- A rising sea of lava also appears near the end of Lava Landing, in Kirby's Epic Yarn
- Bionic Commando on the Game Boy Color included a level where you had to destroy a fuel station. Destroying the system controlling the station caused it to start filling with flaming fuel which would kill you if you touched it.
- Star Trek: Deep Space Nine on the Sega Genesis had a level where destroying a computer caused the level to fill with a flaming liquid.
- The 16-bit Disney game Maui Mallard had a few of these, notably trying to out-swim a vortex in a shipwreck and climbing away from a cloud of death in Hell.
- The first The Smurfs game for the SNES had a volcano level with rising lava (Act 12).
- Trine does this with the last level, with the addition that the boss is constantly following you, conjuring objects to block your way, to screw with your jumps or to break platforms.
- 'Splosion Man does this periodically, with the justification that since you're a creature made of fire, water isn't so healthy for you.
- Two instances in Ratchet & Clank:
- In Blackwater City in the first game, you have to outrun the rising water in a tunnel. Ratchet can both swim and hold his breath, but not for long, and gets realistically slowed down when swimming or wading. The only chance to get out before drowning is to keep ahead of the water. Annoyingly, not so long after this passage, he gets scuba gear...
- The last of the Qwark vid-comics in Up your Arsenal justifies this as you're outrunning rising acid.
- Super Metroid's version of Norfair has several rooms where lava rises as soon as you enter. (Or in one case, as soon as you grab an upgrade at the far end.) There's also rising lava in part of the final Escape Sequence, but it's kind of redundant since you're already running to escape an exploding planet, and because it's at the end of the game, your suit's been upgraded enough that the lava doesn't restrict your movement, and you have so many spare energy tanks that the damage inflicted by the lava is negligible, so it's really only there to make you panic.
- Rainbow Islands has you moving one of two (previously cursed) boys named Bub and Bob up a series of seven sinking islands, with a harsh time limit and some Super Drowning Skills to speed you on your way.
- Rainbow Islands: Towering Adventure is similar, except instead of water, the floor is replaced with a Mad Scientist's killing machine, which changes weapons as you race up the tower.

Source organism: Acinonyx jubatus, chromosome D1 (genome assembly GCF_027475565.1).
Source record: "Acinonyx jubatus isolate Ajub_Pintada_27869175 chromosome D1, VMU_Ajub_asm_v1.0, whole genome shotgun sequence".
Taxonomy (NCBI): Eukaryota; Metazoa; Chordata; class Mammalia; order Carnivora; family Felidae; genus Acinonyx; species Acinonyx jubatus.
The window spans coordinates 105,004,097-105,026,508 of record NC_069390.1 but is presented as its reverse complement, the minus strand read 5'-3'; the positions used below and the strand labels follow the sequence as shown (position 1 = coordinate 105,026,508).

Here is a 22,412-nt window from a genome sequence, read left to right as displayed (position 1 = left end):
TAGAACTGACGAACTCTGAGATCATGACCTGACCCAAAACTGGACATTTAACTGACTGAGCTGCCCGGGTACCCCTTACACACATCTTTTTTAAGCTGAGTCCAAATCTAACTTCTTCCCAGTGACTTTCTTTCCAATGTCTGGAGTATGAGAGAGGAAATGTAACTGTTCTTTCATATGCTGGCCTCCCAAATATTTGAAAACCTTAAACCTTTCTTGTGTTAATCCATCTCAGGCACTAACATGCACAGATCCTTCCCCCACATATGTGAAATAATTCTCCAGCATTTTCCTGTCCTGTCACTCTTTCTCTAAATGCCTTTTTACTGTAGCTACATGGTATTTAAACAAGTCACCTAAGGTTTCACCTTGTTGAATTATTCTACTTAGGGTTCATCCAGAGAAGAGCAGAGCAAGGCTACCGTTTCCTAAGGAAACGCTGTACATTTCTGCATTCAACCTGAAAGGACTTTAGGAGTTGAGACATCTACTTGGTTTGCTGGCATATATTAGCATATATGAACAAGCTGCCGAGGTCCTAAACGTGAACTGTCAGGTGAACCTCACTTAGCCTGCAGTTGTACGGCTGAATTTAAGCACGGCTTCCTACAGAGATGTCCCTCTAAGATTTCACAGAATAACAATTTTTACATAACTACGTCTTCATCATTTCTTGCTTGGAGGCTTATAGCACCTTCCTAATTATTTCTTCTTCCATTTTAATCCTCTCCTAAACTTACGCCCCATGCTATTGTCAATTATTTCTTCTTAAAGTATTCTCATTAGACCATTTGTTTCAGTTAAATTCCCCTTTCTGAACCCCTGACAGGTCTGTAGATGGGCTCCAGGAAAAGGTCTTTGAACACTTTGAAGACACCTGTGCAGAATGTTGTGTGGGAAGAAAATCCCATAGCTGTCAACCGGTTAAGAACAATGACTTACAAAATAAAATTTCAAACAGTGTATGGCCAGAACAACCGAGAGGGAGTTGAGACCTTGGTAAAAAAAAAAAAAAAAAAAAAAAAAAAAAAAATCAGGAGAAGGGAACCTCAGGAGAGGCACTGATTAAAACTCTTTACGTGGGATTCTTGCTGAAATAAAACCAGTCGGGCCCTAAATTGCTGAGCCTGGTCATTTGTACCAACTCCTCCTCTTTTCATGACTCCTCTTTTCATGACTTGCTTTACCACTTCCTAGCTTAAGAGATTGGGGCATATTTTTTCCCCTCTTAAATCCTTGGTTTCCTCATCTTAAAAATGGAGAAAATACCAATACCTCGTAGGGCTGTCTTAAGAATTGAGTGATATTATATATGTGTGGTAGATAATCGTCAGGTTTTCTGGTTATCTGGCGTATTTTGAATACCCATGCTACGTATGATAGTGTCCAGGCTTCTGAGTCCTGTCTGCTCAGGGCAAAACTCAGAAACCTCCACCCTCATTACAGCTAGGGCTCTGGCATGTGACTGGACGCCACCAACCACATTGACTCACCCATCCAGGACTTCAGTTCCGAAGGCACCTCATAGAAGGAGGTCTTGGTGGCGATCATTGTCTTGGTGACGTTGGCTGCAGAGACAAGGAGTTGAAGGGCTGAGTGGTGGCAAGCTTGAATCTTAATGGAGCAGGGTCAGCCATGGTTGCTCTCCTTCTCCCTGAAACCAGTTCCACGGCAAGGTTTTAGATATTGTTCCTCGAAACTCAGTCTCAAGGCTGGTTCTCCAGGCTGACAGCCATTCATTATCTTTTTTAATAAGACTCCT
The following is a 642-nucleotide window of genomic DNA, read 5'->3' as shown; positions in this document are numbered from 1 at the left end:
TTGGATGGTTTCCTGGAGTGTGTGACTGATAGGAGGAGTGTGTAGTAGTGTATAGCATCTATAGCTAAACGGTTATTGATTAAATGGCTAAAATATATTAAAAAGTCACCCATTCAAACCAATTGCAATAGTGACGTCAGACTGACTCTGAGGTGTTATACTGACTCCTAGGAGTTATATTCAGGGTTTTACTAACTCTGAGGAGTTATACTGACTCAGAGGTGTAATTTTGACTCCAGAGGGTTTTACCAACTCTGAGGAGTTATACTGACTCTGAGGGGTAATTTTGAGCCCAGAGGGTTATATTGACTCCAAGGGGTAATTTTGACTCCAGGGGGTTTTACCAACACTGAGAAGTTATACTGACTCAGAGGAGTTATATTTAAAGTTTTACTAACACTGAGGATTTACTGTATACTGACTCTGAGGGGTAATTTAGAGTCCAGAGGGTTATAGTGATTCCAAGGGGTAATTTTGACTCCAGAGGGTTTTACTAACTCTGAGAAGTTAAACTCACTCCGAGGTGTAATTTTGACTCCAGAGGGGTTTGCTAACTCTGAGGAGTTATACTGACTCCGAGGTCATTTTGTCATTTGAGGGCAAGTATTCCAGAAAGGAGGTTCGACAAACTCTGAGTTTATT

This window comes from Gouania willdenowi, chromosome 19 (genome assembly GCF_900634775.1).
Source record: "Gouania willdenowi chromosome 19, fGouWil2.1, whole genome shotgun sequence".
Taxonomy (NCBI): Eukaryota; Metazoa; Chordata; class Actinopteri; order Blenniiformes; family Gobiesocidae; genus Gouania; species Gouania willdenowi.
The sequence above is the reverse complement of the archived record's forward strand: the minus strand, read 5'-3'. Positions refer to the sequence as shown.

- The recent freeware Platform Hell game Flood The Chamber consists of a large room that is slowly being filled with water. Touching the water results in an instant KO, forcing you to restart
- Several levels in Super Mario Bros. 3 had rising and falling water, usually accompanied by the Demonic Spider Boss Bass.
- As with Ice Climber and Kid Icarus, in most vertical stages in the Contra series, you die if you touch the bottom of the screen. Same with most any Ratchet Scrolling vertical level.
- In Indiana Jones' Greatest Adventures, one level involves Indy scrambling to reach the top floor of the Raven Saloon to avoid an ever-rising sea of flames. Said saloon is rather ridiculously tall.
- Half-Life: Opposing Force had an early room where a faulty circuit pierces a tank of biowaste and then proceeds to blow large chunks out of the floor, eventually releasing a metal beam leading up to the maintenance walkway above while the waste level is still rising. The G-Man eventually opens a door leading out of the room.
- Legacy of Kain: Defiance has the early moment in Raziel's viewpoint, as he escapes from the Spirit Realm. The Elder God cynically asks, "Where are you going, little soul?", after which deadly mist rises up and the player is forced to outclimb it.
- The gameplay of Catherine is split between Vincent hanging out at the bar and his nightmares, which takes the form of him climbing a tower of blocks in order to outrun whatever monstrosity he's dreaming of.
- During the Firewalker mission in Mass Effect 2, Shepard and his/her squad escape from a research station nested inside a volcano as lava rises. Thankfully, they're in a vehicle built to handle brutal environments.
- Jackie Chan's Action Kung Fu has this as part of the Lethal Lava Land stage. Naturally, the lava starts rising faster and faster as you frantically struggle to jump up the platforms.
- The Wall Jump-unlocking area in Fancy Pants Adventures has ink spilling from a pipe while you try and use your new-found wall-jumping ability to avoid it.
- The Alden's Tower level in Playstation All Stars Battle Royale will do this across three levels of the tower before arriving at the top: anyone unable to ascend is transported to a fixed spot higher in the stage, stunned for several seconds (perfectly defenseless for a Super kill). The developers had the sense to include blinking arrows as a warning.
- In Kaizou Choujin Shubibinman 3, Stage 3 features a section of this combined with The Walls Are Closing In.
- Tower of Greed involves climbing an upward-scrolling tower where if you get caught at the bottom of the screen when it's scrolling (or miss a jump and fall) you die.
- The finale of Ducktales Remastered has Scrooge racing Magica DeSpell and Flintheart Glomgold to his Number One Dime. Once he beats them however, he still has to escape the rising lava.
- In Tiny Toon Adventures: Buster's Hidden Treasure's aptly-named Lava Cave area, there is, naturally, a part where you have to outrun rising lava.